In the late 1800s, to become a policyholder of either Ixonia Mutual Fire Insurance Company or Watertown Mutual Fire Insurance Company, one was required to sign an undertaking. The undertaking bound them and their heirs to a pro rata share of all losses, which was a percentage based on the amount for which their policy was insured. After a loss occurred the Board of Directors would levee the assessment to pay for the loss. [Read more…] about Early Challenges for a Young Mutual
Perhaps there’s no greater measure of time than the comparison of costs. This is certainly true when we look at the early days of our founding mutuals—Ixonia Mutual Fire Insurance Company and Watertown Mutual Fire Insurance Company. Let’s see how they handled their very first claim. [Read more…] about By the Minutes: A Mutual’s First Claim
Representing Forward Mutual, Howard and Lois Wiedenhoeft joined other Wisconsin mutual insurance companies in meeting with Representative Mike Gallagher (Wisconsin Legislative District #8) to discuss issues that affect their constituents.
Forward Mutual is proud to have recently participated in the Congressional Contact Program (CCP) in Washington D.C. to educate members of the Wisconsin congressional delegation on the issues facing the mutual insurance industry, its agents and policyholders. [Read more…] about Forward Mutual Heads to Capitol Hill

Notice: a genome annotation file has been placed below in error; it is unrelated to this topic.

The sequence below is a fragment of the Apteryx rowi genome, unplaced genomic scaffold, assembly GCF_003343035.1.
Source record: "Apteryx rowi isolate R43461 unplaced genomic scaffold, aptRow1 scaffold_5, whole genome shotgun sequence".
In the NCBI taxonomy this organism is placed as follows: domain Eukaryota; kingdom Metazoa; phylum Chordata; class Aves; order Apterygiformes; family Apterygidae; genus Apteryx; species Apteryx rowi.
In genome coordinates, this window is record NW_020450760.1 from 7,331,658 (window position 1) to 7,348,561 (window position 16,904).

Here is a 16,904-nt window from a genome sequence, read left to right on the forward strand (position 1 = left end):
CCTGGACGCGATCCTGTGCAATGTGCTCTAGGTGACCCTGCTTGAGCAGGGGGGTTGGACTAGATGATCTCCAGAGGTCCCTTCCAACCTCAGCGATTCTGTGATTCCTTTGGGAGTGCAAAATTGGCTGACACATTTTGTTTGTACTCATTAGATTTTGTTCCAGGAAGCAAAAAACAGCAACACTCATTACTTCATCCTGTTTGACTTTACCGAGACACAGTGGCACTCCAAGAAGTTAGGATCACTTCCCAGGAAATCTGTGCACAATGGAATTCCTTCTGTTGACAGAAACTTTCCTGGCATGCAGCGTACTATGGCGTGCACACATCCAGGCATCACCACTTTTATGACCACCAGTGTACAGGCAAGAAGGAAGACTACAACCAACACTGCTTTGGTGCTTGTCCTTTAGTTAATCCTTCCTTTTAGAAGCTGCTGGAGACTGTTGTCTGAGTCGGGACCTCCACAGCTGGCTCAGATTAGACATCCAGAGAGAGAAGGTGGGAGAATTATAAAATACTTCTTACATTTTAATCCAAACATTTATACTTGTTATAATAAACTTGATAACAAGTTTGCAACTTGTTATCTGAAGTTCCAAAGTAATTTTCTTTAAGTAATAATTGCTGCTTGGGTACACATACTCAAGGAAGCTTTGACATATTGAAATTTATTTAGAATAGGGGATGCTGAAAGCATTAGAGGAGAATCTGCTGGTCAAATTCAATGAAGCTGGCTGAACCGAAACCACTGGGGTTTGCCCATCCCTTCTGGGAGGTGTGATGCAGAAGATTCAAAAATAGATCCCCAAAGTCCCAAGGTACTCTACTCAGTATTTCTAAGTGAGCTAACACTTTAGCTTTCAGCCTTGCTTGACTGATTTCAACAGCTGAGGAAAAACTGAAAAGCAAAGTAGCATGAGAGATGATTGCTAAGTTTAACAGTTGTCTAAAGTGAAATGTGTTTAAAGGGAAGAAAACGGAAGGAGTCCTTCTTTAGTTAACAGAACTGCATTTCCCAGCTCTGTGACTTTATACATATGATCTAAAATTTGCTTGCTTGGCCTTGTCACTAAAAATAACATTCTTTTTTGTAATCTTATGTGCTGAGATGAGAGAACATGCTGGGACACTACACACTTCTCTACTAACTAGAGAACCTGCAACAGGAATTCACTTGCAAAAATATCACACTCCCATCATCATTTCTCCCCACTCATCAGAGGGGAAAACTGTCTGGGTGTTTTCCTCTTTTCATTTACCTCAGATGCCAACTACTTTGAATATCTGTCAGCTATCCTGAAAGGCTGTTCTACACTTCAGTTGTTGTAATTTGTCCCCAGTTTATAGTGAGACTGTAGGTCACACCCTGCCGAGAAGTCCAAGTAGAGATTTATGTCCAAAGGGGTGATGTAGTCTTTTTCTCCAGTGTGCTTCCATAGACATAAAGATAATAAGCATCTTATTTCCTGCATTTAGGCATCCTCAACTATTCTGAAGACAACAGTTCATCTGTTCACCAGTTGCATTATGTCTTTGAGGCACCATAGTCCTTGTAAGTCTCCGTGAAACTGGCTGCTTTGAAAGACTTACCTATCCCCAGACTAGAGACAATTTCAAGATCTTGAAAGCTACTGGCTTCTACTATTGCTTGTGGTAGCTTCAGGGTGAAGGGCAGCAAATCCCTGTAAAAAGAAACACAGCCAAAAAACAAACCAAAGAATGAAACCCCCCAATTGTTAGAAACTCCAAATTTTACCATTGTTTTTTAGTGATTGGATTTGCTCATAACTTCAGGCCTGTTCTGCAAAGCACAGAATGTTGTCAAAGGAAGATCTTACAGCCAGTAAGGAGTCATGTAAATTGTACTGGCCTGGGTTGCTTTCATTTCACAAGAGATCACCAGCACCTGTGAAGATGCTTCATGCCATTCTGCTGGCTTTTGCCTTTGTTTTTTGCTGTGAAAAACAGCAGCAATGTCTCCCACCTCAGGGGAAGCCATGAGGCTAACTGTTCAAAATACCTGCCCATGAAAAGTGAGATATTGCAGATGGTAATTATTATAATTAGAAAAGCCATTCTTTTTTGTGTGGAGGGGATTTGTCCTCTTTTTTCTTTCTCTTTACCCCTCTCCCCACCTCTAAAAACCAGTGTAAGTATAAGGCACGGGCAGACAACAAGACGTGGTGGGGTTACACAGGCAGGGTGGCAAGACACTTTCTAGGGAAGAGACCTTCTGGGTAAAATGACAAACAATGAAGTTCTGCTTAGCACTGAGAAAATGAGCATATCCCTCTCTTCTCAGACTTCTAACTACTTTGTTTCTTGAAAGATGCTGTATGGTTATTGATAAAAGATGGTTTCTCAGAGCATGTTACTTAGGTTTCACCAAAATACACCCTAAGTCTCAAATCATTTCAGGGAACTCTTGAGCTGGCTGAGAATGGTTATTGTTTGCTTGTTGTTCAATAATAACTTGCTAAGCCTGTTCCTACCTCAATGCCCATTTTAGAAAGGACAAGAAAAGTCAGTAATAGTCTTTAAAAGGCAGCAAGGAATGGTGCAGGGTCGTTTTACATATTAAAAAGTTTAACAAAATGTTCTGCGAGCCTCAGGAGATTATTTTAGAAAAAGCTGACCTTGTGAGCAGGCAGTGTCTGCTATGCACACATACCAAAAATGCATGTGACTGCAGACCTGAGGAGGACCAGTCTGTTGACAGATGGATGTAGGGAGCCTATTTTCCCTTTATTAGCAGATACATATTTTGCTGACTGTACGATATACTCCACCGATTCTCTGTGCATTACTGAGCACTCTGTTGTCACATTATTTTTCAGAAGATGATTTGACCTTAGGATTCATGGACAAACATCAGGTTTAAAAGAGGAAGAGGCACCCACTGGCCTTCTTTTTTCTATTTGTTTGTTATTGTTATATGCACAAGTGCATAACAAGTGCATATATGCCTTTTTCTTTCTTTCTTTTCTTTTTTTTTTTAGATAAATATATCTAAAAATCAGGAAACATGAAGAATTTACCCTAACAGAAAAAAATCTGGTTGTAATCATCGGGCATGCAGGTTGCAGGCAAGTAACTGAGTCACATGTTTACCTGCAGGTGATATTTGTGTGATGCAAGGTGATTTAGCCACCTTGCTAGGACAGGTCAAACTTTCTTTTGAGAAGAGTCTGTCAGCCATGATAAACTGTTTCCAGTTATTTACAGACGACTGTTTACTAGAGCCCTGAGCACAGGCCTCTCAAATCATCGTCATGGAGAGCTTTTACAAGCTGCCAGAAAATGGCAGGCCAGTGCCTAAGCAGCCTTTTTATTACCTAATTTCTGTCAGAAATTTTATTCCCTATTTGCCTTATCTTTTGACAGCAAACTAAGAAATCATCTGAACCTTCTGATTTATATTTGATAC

By HOWARD WIEDENHOEFT
Mutual companies need capital to meet the challenges of operating a business and offering insurance. Historically, mutual companies have managed a financial security that allows them to focus on all of their policyholders rather than a few select stockholders. Let’s learn how how our founding mutuals—Ixonia Mutual Fire Insurance Company and Watertown Mutual Fire Insurance Company— capitalized their companies in the late 1800s. [Read more…] about By the Minutes: Comparing the Capitalizing of Two Early Mutuals
By HOWARD WIEDENHOEFT
Three years after the state of Wisconsin passed a law allowing the formation of town mutual insurance companies, land owners in the Town of Ixonia gathered together to form a mutual. On Saturday, November 6, 1875, 31 owners of land collectively valued at $32,250 met in Ixonia Center and formed Ixonia Mutual Fire Insurance Company.
The new organization elected John Gibb to serve as chairman and F.V. Piper as secretary. These men formed the board of directors along with Ferdinand Gauerke, Fred Huebner, Carl Pautz, John Lindemann and James McCall. The directors were charged with drafting a code of by-laws to govern the organization.
On November 13, 1875, the Articles of Organization and By-laws were read and approved by members of Ixonia Mutual Fire Insurance Company. Similar to those of Watertown Mutual Fire Insurance Company in the nearby Town of Watertown, the bylaws followed the guidelines established by the Wisconsin Chapter 103.
According to Ixonia Mutual’s minutes, the bylaws additionally stated:
- The policy would be void if a fire was caused by ashes stored in a wood container within 40 feet of the insured building.
- Insured property owners were required to pay one dollar to become a member and 75 cents for a policy fee.
- The company would not be liable for damage caused by a hop house during drying season or from use of a steam engine on the premise.